3. Sneller Cloud (soon to be launched) will easily adjust compute up or down based on your SLAs. Sneller Cloud will guarantee high availability in a multi-tenant environment.

With our early design partners, we’re seeing at least a 50% cost reduction vs Elastic (depending on workload and scale, we can do even better). That’s  potentially 2-5x performance advantage at 50% of the cost of Elastic Cloud/Opensearch for your log/observability/security/product event data. You get this without having to rip and replace Elastic, or learn a whole new system since Sneller speaks ElasticQL as well as SQL.

Conclusions

Key takeaways from this benchmarking exercise.

Sneller can be up to 5x faster than Elastic in terms of real-world performance measured by wall clock time for monitoring/dashboard workloads.

This performance advantage changes with data window size:

  1. For the smallest intervals, Elastic will likely show better tail latency because it uses local NVMe as primary storage (with predictable IOPs/throughput)
  2. As the window sizes increase (two hours or more), Sneller shows steadily better performance, up to 5x faster than Elastic in this configuration.
Sneller also has a nearly 10x price/TCO advantage, which increases with the retention window size, for realistic production workloads (assuming a 90-day data retention window).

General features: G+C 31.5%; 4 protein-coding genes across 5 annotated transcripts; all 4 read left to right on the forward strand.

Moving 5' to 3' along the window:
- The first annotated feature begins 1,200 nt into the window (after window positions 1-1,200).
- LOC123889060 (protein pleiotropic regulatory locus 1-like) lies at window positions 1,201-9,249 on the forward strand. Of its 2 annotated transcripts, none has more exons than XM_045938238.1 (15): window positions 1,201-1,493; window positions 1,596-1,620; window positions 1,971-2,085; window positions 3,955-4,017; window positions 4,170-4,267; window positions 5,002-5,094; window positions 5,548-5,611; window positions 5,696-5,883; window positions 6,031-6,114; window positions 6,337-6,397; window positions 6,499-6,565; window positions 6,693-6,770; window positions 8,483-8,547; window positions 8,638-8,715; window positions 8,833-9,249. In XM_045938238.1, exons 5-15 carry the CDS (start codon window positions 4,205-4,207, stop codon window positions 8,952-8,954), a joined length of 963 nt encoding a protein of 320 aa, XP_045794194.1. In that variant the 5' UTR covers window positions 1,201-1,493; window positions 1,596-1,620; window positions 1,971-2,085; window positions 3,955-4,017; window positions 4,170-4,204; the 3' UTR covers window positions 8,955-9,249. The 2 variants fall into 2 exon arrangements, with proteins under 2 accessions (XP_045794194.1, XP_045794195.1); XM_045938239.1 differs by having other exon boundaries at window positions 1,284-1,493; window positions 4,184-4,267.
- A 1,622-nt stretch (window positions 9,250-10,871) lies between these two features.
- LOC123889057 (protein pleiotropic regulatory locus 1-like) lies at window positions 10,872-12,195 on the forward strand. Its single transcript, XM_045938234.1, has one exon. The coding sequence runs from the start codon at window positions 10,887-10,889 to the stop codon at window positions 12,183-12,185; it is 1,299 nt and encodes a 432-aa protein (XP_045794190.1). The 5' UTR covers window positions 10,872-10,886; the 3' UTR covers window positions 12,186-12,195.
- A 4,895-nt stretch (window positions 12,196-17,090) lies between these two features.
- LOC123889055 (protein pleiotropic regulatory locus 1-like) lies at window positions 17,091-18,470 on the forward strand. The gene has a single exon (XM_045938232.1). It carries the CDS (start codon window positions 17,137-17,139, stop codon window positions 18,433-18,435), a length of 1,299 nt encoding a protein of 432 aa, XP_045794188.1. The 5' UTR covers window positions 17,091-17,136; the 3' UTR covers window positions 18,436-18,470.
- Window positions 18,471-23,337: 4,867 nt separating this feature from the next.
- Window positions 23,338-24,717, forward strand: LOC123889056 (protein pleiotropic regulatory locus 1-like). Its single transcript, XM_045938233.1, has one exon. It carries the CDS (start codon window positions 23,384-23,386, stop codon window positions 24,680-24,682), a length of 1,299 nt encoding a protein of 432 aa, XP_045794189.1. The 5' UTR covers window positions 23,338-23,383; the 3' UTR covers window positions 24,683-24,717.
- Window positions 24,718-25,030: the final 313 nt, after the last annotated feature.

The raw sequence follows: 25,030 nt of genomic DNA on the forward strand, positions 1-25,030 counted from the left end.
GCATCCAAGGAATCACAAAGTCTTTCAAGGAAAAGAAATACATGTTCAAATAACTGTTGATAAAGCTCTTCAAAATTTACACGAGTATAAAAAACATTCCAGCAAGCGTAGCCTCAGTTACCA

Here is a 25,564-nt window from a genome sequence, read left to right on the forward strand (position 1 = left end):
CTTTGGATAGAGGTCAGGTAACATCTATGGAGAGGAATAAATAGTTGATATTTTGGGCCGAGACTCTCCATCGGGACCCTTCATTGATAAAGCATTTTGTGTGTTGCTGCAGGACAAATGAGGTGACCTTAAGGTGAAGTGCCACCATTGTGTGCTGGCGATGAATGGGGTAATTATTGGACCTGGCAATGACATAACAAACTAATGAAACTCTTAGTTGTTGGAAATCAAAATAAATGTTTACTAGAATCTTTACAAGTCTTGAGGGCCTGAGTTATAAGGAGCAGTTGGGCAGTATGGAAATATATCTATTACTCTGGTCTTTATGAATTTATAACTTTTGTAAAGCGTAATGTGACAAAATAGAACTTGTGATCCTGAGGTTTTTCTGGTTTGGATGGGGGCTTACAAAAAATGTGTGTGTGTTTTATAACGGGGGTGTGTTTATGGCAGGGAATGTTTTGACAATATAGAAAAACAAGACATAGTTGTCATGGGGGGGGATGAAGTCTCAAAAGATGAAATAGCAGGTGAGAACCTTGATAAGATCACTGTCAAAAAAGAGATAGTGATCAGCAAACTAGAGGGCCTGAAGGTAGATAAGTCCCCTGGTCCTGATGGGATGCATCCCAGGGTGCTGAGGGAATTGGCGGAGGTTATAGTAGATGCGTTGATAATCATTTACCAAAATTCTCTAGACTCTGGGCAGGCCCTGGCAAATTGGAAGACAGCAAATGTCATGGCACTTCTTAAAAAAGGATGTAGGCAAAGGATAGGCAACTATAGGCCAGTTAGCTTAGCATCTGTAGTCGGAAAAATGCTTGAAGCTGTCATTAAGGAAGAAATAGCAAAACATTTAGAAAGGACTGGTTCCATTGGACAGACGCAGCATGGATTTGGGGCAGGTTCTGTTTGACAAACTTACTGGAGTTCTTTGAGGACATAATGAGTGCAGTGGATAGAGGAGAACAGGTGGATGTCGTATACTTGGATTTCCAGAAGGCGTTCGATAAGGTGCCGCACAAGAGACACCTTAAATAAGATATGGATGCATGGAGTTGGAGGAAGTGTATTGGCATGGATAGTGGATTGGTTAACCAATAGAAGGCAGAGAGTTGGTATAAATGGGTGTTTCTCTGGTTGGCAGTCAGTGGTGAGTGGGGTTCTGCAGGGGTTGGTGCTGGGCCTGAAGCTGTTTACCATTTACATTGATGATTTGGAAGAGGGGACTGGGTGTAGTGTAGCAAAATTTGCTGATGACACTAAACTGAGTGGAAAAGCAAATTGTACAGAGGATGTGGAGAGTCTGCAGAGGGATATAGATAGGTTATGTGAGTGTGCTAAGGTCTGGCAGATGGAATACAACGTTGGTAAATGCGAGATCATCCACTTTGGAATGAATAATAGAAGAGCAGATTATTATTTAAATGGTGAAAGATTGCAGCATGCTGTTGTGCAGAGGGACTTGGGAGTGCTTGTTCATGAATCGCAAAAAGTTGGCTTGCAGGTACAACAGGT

1. Sneller is priced based on data processed, while Elastic Cloud’s pricing is a hourly/monthly charge for ‘always-on’ infrastructure.
  2. Sneller does not require complex HA architecture since it uses S3/(more generally, cloud object storage) as its primary storage, with no storage/retention limits
  3. Sneller Cloud will transparently autoscale compute capacity up or down based on load SLAs and actual traffic/utilization.

In summary - If you’re using Elasticsearch (or OpenSearch) for event data analytics (on Security/XDR, Observability or IoT data) you should sign up for Sneller Cloud and test your own event data pipelines for free - using either standard SQL or Elastic DSL.

Ready to speedup and simplify your event data analytics?

Sneller is also available as an open source project on GitHub.